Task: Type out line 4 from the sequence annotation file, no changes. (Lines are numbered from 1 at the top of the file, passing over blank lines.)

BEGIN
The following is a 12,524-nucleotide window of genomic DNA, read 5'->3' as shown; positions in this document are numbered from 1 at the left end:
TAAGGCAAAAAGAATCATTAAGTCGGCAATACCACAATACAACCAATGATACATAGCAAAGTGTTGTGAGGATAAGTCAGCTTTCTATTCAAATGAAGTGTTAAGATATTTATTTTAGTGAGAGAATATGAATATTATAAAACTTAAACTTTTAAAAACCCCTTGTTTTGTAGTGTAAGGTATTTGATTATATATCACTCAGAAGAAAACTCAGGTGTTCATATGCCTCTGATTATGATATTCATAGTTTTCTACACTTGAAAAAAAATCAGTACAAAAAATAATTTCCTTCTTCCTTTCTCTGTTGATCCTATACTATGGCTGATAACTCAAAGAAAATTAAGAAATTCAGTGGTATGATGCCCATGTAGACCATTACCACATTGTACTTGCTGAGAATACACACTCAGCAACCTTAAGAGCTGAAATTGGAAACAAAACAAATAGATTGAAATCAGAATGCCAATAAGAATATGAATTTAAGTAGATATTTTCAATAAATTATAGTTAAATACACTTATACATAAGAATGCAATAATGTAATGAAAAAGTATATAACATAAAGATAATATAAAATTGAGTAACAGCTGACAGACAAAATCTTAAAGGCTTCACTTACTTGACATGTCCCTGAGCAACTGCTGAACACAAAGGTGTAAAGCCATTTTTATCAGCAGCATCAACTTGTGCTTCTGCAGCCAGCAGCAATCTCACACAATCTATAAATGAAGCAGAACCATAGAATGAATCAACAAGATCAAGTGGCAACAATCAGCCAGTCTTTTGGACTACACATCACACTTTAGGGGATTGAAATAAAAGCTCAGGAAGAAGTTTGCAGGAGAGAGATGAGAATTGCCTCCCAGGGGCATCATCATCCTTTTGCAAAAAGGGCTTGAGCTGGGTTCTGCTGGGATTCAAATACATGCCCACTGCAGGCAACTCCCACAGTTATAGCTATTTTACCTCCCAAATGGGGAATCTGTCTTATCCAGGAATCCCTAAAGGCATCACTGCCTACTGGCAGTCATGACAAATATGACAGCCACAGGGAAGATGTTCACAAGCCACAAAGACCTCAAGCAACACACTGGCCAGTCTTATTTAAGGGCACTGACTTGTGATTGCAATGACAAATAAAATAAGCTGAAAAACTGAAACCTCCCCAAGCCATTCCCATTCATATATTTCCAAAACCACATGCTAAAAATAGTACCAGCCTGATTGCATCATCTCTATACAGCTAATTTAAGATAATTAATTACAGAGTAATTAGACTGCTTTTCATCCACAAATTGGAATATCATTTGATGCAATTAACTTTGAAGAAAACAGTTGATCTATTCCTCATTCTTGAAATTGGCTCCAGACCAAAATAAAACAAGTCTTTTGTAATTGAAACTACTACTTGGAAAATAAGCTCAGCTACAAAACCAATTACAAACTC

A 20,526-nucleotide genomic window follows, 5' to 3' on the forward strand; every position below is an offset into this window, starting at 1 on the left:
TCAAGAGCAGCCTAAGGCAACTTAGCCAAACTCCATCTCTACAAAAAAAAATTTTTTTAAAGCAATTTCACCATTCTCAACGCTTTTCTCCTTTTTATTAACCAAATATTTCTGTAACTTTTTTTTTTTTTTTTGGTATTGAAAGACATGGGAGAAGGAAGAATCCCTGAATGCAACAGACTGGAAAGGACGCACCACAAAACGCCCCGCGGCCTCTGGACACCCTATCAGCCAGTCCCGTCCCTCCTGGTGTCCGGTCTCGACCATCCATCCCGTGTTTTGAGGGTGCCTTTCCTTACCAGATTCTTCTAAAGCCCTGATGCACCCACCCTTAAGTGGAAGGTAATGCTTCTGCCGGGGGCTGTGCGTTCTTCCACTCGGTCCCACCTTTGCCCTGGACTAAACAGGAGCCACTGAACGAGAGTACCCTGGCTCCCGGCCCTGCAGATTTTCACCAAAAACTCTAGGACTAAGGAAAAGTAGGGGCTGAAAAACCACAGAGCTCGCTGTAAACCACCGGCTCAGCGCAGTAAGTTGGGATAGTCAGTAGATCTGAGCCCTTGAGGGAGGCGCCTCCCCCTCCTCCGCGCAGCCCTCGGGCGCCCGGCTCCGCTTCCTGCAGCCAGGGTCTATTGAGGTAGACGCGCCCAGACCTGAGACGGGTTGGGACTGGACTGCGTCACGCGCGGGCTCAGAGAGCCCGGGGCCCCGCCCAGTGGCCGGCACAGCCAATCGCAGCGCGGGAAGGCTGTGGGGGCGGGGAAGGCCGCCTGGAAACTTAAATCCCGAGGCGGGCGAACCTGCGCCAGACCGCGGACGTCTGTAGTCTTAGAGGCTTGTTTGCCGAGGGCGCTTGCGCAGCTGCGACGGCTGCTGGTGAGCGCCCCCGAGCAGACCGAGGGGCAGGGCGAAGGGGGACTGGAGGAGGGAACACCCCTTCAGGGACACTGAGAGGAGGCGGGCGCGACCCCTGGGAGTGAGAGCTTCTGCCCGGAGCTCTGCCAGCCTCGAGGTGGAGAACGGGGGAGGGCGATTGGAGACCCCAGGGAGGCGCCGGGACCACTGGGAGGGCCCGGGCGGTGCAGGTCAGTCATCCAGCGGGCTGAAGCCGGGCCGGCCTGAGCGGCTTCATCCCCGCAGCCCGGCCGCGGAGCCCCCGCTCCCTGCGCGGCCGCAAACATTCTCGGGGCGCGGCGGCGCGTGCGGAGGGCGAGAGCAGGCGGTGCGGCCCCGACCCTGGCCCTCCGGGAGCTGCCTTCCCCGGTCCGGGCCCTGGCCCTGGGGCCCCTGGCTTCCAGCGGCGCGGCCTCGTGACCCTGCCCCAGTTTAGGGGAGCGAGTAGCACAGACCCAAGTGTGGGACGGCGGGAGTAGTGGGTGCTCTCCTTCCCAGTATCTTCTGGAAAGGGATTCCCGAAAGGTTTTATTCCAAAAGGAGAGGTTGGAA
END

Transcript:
TCAAGAGCAGCCTAAGGCAACTTAGCCAAACTCCATCTCTACAAAAAAAAATTTTTTTAAAGCAATTTCACCATTCTCAACGCTTTTCTCCTTTTTATTAACCAAATATTTCTGTAACTTTTTTTTTTTTTTTTGGTATTGAAAGACATGGGAGAAGGAAGAATCCCTGAATGCAACAGACTGGAAAGGACGCACCACAAAACGCCCCGCGGCCTCTGGACACCCTATCAGCCAGTCCCGTCCCTCCTGGTGTCCGGTCTCGACCATCCATCCCGTGTTTTGAGGGTGCCTTTCCTTACCAGATTCTTCTAAAGCCCTGATGCACCCACCCTTAAGTGGAAGGTAATGCTTCTGCCGGGGGCTGTGCGTTCTTCCACTCGGTCCCACCTTTGCCCTGGACTAAACAGGAGCCACTGAACGAGAGTACCCTGGCTCCCGGCCCTGCAGATTTTCACCAAAAACTCTAGGACTAAGGAAAAGTAGGGGCTGAAAAACCACAGAGCTCGCTGTAAACCACCGGCTCAGCGCAGTAAGTTGGGATAGTCAGTAGATCTGAGCCCTTGAGGGAGGCGCCTCCCCCTCCTCCGCGCAGCCCTCGGGCGCCCGGCTCCGCTTCCTGCAGCCAGGGTCTATTGAGGTAGACGCGCCCAGACCTGAGACGGGTTGGGACTGGACTGCGTCACGCGCGGGCTCAGAGAGCCCGGGGCCCCGCCCAGTGGCCGGCACAGCCAATCGCAGCGCGGGAAGGCTGTGGGGGCGGGGAAGGCCGCCTGGAAACTTAAATCCCGAGGCGGGCGAACCTGCGCCAGACCGCGGACGTCTGTAGTCTTAGAGGCTTGTTTGCCGAGGGCGCTTGCGCAGCTGCGACGGCTGCTGGTGAGCGCCCCCGAGCAGACCGAGGGGCAGGGCGAAGGGGGACTGGAGGAGGGAACACCCCTTCAGGGACACTGAGAGGAGGCGGGCGCGACCCCTGGGAGTGAGAGCTTCTGCCCGGAGCTCTGCCAGCCTCGAGGTGGAGAACGGGGGAGGGCGATTGGAGACCCCAGGGAGGCGCCGGGACCACTGGGAGGGCCCGGGCGGTGCAGGTCAGTCATCCAGCGGGCTGAAGCCGGGCCGGCCTGAGCGGCTTCATCCCCGCAGCCCGGCCGCGGAGCCCCCGCTCCCTGCGCGGCCGCAAACATTCTCGGGGCGCGGCGGCGCGTGCGGAGGGCGAGAGCAGGCGGTGCGGCCCCGACCCTGGCCCTCCGGGAGCTGCCTTCCCCGGTCCGGGCCCTGGCCCTGGGGCCCCTGGCTTCCAGCGGCGCGGCCTCGTGACCCTGCCCCAGTTTAGGGGAGCGAGTAGCACAGACCCAAGTGTGGGACGGCGGGAGTAGTGGGTGCTCTCCTTCCCAGTATCTTCTGGAAAGGGATTCCCGAAAGGTTTTATTCCAAAAGGAGAGGTTGGAA